Best and Worst Places to Eat and Stay 2016

A typical year sees some of the best – and worst food experiences, and 2016 was no exception. Our perennial grumble is over-fussy, ‘cheffy’ food, and one of my lowlights which ably fits that category is a road house on the outskirts of Halifax which re-opened at the start of winter with whistles and bells after a million quid makeover. We often mutter that Masterchef has a lot to answer for, and here it is, writ large; huge plates with dots and dabs, skid marks and ‘reductions’ but very little actual taste. Gah. (Mandy)

Cocktail Bar, Iberica, Leeds

The low point of my year was outside the region, but the Michelin-starred 21212 in Edinburgh involved an epic tasting menu of ever more complicated and confused plates. The nadir was  ‘porridge milk’ served in a paper cup, oh, and some breathtakingly overpriced wine. (Jill)

At the other end of the scale,  Gimbals continues to delight and surprise me.   They’ve just celebrated their 20th birthday in their charming, atmospheric restaurant in Sowerby Bridge and Simon Baker’s kitchen skills remain incomparable – I haven’t had a duff dish there all year, but my favourite two courses were a partridge breast wrapped in bacon with confit partridge bubble and squeak with caramelised pear and crispy sage, and a sticky figgy pudding with toffee sauce – two simple, honest, faultless dishes bursting with flavour and texture, a complete joy to eat.  If I could only eat in one restaurant ever again, Gimbals would be it. (Mandy).

In Leeds,  Iberica confirmed that chains are not all bad. The Swine that Dines continued its upward trajectory; and the Reliance is just that, but it’s in York that I’ve enjoyed some great new openings. Skosh with their exciting small plates and the lovely Rattle Owl, a couple of doors along. I’ve enjoyed the relaxed vibe and the excellent wines at Cave du Cochon and at the new Rascills at Raskelf a salad of smoked ham and mozzarella was my dish of the year. (Jill)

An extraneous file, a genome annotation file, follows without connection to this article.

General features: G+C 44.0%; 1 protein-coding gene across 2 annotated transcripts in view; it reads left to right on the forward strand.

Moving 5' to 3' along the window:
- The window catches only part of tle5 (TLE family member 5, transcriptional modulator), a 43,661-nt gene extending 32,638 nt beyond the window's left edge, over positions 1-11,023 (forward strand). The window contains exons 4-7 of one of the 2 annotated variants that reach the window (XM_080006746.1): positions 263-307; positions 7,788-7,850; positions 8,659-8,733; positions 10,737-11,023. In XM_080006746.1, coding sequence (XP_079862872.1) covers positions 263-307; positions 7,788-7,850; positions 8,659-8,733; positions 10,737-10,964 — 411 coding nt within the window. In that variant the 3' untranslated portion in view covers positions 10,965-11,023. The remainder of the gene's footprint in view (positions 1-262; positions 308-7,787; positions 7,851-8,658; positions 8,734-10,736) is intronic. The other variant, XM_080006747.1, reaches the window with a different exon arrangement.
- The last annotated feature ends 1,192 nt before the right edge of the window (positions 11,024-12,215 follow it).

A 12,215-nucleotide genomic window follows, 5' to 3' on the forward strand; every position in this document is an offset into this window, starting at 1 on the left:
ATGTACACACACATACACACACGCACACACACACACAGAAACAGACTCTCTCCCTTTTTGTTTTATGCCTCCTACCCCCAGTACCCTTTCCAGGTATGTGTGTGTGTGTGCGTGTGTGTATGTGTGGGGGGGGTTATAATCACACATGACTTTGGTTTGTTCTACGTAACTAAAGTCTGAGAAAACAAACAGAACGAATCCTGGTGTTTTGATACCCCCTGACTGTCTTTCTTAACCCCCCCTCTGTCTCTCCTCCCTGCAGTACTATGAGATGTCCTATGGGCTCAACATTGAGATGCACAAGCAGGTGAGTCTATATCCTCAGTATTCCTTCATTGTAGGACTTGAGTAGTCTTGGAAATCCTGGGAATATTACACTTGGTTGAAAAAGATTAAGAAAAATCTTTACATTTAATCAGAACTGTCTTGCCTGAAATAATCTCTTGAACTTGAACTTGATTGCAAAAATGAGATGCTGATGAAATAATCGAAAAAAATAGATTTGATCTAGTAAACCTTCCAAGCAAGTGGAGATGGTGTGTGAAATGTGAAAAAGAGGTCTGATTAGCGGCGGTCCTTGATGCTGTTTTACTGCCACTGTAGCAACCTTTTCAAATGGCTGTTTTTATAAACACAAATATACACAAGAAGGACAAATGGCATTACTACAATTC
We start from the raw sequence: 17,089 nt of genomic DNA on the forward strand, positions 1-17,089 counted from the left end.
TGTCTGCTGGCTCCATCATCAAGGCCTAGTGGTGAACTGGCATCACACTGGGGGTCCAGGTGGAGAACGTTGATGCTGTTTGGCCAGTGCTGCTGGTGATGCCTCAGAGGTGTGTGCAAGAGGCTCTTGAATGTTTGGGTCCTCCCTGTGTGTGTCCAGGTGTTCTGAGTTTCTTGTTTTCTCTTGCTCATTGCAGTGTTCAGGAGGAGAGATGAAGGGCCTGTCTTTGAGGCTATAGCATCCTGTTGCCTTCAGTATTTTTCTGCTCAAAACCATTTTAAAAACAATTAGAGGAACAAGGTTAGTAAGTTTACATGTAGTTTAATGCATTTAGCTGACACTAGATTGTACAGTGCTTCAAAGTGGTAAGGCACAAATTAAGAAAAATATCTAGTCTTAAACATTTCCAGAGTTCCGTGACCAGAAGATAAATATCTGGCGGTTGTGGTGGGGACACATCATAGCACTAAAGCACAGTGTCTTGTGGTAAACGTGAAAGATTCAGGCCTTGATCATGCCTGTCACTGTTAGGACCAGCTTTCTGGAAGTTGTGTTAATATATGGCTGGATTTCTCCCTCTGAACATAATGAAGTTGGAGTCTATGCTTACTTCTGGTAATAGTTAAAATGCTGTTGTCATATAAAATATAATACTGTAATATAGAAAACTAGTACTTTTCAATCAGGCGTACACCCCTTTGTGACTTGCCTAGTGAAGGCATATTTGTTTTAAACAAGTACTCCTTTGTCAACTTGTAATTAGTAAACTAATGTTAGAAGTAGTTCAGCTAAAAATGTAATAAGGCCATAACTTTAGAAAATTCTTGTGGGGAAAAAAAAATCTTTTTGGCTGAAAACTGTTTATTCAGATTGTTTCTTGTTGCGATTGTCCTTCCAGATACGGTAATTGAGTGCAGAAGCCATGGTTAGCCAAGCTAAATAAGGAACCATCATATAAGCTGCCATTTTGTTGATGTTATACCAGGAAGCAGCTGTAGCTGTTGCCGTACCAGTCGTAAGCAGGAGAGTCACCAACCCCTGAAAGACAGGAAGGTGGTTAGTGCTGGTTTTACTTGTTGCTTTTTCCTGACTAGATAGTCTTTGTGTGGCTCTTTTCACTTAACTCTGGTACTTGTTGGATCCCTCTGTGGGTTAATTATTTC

A couple of local finds have brought me much happiness this year; Blue Sky Baker in Hebden Bridge, where I score not only fabulous bread, but THE BEST peanut butter on the planet, Proper Nutty, made down the road in Brighouse, and a cool bar called Drink? which has risen out of the damp ashes of the devastating Boxing Day floods. (Mandy)

 The saddest closure of the year was Le Langhe, York’s favourite Italian, but we’re cheered that our young protégé Tom Mckenzie is part of the team putting together a bold new plan for the York Boxpark, a series of shipping containers  that will be transformed into a sociable place to eat and drink in the city centre. (Jill)

 My ‘stay’ of the year was at Cowside in beautiful Yockenthwaite where Mandy and I enjoyed a restorative weekend in one of Landmark Trust’s glorious cottages. (Jill)

My pub of the year gong goes to the White Lion in Cray, sensitively renovated by a young York couple – there’s minimum Farrow & Ball and maximum stone flags and roaring fires – and some of the best views in the Dales. We took a walk round Upper Wharfedale, ended up there and enjoyed an excellent pint of Hetton Pale Ale and rare beef sarnie – it wins hands down. (Mandy)




Closure of Le Langhe

Le Langhe shopWe were saddened to learn of the sudden closure of Le Langhe, probably our favourite restaurant in York. The shutters are up and it appears to be under new ownership. We know nothing more than what we have read on the website, which says little more than thank you and goodnight. Le Langhe was a crazy, idiosyncratic and superb Italian restaurant and consistently one of our top ten restaurants in Yorkshire. The mercurial Otto cooked like a dream, wonderful understated food from his Le Langhe homeland. We loved this place, the silky pasta, the amazing wine collection we could even handle the erratic service in exchange for such fabulous food. The deli was a wonderful resource and the only place to source white truffles. Thank you Otto for many fabulous meals, we will miss you.

World Class Obsession

If you’ve ever tried to get a table at Michael O’Hare’s Man Behind the Curtain, you will know it’s booked up forever. If you are quick, and prepared to travel out of the county, you might sample his food at a table at the Michelin starred Northcote, near Blackburn.


Man_Behind_CurtainObsession began as a week of events to fill the restaurant in the quiet months, now it is what Nigel Haworth calls ‘a monster event’ where 23 world-class chefs cook for a night over 17 nights and each year the line-up gets more amazing.